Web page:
- Education and Science»
- Life Sciences»
- Prehistoric Life
Diggin' For Dinosaurs - Museum Of The Rockies
Museum of the Rockies, Montana
"One place through all time." That's the motto of Montana's Museum of the Rockies. But make no mistake about it, the time most dear to its curator of palaeontology, famed dinosaur hunter John R. "Jack" Horner, is the Mesozoic Era. Specifically, the late Mesozoic, about 80 million years ago, when you might have seen a 30-foot-long duckbilled dinosaur gathering mouthfuls of berries to take back to its young in a colonial nesting ground, or felt the earth tremble as a herd of 10,000 three-ton duckbills tromped over the savanna.
Across a wide sweep of central and eastern Montana, quirks of geology, wind, and water have exposed Mesozoic sediments chock-full of dinosaur fossils. Since 1978, when Horner and colleagues discovered what had been a nest of baby dinosaurs and then the first clutches of dinosaur eggs ever found in North America, his teams have collected and catalogued more than 25,000 dinosaur specimens, including three Tyrannosaurus rex skeletons. This museum, on the Montana State University campus in Bozeman, houses one of the largest dinosaur collections in the country, including six previously undiscovered species.
It's not bones, however, that make the museum's Berger Dinosaur Hall unique. Indeed, you won't notice many bones at first. When Horner and his crews crawl over caliche and mudstone in the blistering heat, they search for ideas, not just skeletal trophies. In Horner's imagination, the Mesozoic remains a vital, vivid era when a remarkably successful lineage of animals was pioneering many of the life strategies still used by vertebrates: living in large social groups, flocking together to nest, and taking care of their babies. From his fossil finds, Horner envisioned dinosaur lives in a way no one had before. And it's this vision that strikes you in the two-story hall.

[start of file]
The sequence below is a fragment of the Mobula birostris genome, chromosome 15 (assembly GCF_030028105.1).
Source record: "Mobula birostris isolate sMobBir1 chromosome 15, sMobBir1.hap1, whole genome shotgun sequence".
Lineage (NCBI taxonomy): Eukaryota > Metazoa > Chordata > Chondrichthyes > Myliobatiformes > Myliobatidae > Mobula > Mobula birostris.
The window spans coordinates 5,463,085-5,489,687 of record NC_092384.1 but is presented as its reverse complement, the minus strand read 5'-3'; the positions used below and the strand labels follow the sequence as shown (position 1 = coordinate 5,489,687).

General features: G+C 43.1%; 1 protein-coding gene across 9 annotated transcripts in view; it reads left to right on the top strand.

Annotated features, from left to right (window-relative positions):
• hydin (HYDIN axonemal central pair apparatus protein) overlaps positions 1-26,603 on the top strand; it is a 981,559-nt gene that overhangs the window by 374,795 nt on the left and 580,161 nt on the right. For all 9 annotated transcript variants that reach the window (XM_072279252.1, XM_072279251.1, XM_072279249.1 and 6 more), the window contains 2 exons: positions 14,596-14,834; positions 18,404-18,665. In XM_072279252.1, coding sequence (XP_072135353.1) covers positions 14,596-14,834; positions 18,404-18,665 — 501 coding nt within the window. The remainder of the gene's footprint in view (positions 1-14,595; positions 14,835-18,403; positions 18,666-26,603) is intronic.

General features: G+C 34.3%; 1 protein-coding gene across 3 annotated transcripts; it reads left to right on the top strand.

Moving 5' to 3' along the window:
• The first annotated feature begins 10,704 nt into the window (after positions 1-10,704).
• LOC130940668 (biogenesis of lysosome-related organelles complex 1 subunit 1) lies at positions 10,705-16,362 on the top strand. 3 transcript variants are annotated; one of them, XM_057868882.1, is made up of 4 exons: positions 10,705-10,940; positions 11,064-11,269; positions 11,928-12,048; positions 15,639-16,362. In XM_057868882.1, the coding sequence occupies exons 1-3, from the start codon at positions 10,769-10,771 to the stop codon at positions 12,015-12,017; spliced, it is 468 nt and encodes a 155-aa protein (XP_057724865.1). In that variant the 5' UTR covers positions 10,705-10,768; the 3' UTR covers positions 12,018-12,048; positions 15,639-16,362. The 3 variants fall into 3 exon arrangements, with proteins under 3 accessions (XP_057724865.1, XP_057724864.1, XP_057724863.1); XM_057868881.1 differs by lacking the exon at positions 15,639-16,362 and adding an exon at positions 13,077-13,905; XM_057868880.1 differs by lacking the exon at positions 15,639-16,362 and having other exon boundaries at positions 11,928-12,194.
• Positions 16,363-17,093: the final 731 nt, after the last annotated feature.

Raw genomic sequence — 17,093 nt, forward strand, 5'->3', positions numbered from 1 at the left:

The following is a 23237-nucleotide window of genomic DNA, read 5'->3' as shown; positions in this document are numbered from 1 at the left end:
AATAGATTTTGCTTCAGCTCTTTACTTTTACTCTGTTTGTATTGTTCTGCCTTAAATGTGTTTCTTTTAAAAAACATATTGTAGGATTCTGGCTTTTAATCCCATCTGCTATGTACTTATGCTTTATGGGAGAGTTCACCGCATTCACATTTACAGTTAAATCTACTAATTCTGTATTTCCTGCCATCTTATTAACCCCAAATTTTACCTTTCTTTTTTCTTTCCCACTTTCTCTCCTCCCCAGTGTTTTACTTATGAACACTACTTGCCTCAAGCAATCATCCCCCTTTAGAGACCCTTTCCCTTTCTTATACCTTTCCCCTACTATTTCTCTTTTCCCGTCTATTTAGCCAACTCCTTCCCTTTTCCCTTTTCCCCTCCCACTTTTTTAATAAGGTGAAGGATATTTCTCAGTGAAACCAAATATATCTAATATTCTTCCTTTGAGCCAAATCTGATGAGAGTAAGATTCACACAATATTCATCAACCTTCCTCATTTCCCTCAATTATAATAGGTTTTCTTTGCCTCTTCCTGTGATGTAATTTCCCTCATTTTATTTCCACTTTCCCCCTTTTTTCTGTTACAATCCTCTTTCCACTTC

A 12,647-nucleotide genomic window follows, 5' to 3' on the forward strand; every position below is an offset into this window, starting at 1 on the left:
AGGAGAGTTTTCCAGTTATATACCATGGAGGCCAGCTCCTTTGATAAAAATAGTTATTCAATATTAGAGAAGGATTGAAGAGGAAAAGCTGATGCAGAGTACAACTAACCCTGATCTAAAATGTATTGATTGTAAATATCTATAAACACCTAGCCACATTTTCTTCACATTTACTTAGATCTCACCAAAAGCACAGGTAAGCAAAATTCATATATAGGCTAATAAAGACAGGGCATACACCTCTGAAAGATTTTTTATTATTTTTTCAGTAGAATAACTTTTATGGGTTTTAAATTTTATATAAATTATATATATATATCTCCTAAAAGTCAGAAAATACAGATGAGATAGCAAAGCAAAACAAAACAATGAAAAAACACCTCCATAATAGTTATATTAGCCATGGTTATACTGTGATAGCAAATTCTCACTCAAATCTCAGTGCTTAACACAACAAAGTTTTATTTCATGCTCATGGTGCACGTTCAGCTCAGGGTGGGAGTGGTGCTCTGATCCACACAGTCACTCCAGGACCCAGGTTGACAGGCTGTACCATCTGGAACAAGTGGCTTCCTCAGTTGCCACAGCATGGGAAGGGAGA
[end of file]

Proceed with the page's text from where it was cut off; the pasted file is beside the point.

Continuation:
Looming above you on a raised platform is a life-size, rosy-brown duckbill, her vaguely camel-like face lowered to a nest full of big-eyed babies as she delivers a mouthful of leaves and berries. This is the dinosaur that Horner christened Maiasaura peeblesorum, "good mother lizard," after finding at least three colonial nesting grounds. Some of the nests contained unhatched grapefruit'sized eggs, others 14-inch hatchlings, still others three-foot babies. These were fast-growing, nest-bound babies with worn teeth that helped convince Horner that a parent had to be supplying them with solid food.
The scene looks deceptively simple, but it took years of collecting, analyzing, and interpreting data to envision it. And that's the process into which Horner hopes to draw you. You're invited to look through a microscope at thin cross sections of bone from baby and adult birds, crocodiles, and maiasaurs to judge for yourself his evidence that these dinosaurs grew as rapidly as warm-blooded birds. Take a hand lens from the rack and scrutinize bits of plant matter in a chunk of fossilized dino dung. Run your hands over bronze casts of eggs, a baby Maiasaura skull, or dinosaur skin imprints left in the mud of a Cretaceous floodplain. On a relief globe of the Mesozoic Earth, trace the Colorado Sea that once pushed inland from the Gulf of Mexico to Canada, confining Montana creatures of that era between a shifting shoreline to the east and the newly emerged Rockies to the west.